disembodied (with apologies to Emily Dickinson)

Nobody was here but then they are everywhere, only not right now.  Everybody knows who they are not, but nobody knows who they are.  We—everybody and nobody, that is—are always asking who?  We also ask how when and why but never listen to the answer.  We hear it, but ignore it, thinking it belongs to somebody else.

If only I were somebody else; then I wouldn’t be nobody.  They have it better, those somebodies, they can come and go as they please.  Somebody is always present and sometimes so is somebody else.  I’m not somebody else, but am I anybody or nobody?

And then I’m wondering if there’s just me or if there’s also a you.  Are you everybody, anybody–or maybe–nobody too?

I haven’t felt an affinity for the last few NaPoWriMo prompts, but luckily there’s Muri’s Scavenger Hunt to take up the slack. This time I chose to write an American Paragraph, which is a collection of American Sentences, invented by David Bogomolny, an aficionado of the American Sentence.

If you can figure out what it means, let me know.

I recently rediscovered these collages when I started archiving my art. I do actually remember doing them 40 years ago–I had a book from the library that contained photos of famous artists with their work. Of course I neither wrote down the name of the book or the names of the artists, though they all seem to have been male. And I could not find anything on the internet that resembled such a book, so it must be long out of print.

Another mystery. Life is full of them.

53 thoughts on “disembodied (with apologies to Emily Dickinson)

    1. Thanks Jade. I can’t imagine even attempting a project like that now. My older daughter was born shortly after, and my non-textile work lost it focus and then mostly disappeared for a long time.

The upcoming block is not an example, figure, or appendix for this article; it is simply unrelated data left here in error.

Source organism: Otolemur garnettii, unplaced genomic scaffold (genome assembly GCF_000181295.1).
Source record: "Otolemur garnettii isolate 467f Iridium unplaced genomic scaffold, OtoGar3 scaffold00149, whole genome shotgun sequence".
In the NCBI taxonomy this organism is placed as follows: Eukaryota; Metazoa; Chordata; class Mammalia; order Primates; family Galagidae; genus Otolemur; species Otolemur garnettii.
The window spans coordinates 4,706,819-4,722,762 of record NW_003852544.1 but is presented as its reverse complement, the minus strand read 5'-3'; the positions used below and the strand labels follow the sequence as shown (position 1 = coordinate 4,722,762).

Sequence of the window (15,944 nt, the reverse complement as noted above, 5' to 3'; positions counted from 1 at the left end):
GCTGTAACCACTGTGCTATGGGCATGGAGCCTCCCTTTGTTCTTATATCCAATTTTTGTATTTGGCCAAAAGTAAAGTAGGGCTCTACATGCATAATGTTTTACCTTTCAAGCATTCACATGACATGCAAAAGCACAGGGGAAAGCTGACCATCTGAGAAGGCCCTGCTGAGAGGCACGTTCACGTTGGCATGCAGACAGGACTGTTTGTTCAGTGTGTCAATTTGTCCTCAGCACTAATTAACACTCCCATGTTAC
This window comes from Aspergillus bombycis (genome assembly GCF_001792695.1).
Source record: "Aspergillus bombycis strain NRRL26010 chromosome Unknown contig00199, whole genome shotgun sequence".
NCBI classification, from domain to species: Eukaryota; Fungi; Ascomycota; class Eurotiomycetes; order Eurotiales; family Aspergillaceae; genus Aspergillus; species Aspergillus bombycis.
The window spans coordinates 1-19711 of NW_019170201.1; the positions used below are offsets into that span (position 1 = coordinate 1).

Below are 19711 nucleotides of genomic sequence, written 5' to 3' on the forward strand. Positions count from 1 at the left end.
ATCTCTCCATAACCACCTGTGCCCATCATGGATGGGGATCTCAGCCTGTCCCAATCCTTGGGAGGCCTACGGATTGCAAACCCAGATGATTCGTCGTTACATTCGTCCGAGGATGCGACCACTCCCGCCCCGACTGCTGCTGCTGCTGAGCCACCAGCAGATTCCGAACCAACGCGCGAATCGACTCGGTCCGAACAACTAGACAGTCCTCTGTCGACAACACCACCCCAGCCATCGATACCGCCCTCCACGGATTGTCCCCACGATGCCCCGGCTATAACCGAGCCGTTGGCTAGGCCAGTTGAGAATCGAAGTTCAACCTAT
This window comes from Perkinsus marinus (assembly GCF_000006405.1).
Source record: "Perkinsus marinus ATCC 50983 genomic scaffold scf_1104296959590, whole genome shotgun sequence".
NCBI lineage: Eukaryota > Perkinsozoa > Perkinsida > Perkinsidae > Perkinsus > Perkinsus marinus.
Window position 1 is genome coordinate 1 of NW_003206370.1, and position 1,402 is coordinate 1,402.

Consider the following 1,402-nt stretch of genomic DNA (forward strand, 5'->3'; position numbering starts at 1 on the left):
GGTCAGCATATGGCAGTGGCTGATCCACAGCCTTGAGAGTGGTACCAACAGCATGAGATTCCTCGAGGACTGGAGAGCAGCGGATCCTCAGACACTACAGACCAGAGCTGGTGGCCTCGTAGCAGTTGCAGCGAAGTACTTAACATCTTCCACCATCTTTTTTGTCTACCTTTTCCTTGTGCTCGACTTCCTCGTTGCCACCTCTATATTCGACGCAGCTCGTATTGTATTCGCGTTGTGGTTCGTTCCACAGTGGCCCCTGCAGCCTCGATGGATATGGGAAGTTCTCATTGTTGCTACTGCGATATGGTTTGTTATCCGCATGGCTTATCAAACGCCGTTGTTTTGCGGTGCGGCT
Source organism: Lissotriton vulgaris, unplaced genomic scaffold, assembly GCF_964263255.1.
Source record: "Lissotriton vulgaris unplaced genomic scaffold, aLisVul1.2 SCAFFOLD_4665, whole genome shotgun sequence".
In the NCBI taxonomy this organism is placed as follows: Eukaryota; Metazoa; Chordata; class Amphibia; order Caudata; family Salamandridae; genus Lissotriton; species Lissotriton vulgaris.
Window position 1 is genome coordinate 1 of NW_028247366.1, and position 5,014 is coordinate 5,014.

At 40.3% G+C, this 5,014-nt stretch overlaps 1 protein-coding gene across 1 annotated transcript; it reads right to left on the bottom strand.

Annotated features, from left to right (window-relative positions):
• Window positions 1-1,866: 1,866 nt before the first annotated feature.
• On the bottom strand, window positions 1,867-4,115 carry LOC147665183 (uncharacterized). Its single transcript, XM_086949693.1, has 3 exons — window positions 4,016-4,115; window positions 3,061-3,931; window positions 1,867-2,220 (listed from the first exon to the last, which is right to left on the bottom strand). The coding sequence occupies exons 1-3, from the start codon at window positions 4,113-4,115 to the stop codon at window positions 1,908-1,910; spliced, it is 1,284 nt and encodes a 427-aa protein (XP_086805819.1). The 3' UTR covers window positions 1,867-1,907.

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  1. Begs the question, not what was that book, but rather who-were-you forty years ago? How much do we know ourselves, our whole selves? I don’t have THAT memory – however, somehow, I still feel “like me”, like nothing changed at root. All oddities.

    BYW poem & pictures are incredible. Especially the poem, and, especially the pictures. Second collage especially. 40 yearsss, I’m impressed.

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    1. You hit the nail on the head Neil. I am not that person now, nor could I now create those collages. Am I the same at root? I don’t think I can answer that.


  2. I enjoyed this, Kerfe. And I think I know what it means, though I can’t say it any better than you. Identity is certainly fluid and something we seek (and change) throughout life – hopefully getting closer to the answer.

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            1. I can understand that. As for myself, I’m tired of changes, and would be content to stay somewhere for more than a year or two (or a few months, even) for a change. I do have an urge to purge though.

              Liked by 1 person

  3. I love the collages. The colors are so subtle, and the “drawing” is marvelous. The poem-paragraph is also wonderful. This reference to “American sentences” reminds me of a poet I used to know via the internet (sadly deceased) who wrote sometimes about “Australian sentences,” and I felt such affinity because I love the sentence form (mine, of course, are American — but I was unaware of a movement or trend). Anyway, I am here! How that categorizes me — I’m going for Somebody. Definitely a distinct Somebody! Mark this Somebody, “present.”

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        1. You both have a very sharp intellect. Did you know she really admired Sherwood Anderson? I read this book long ago, but I’m seeing it a whole different way now. What a full life they had!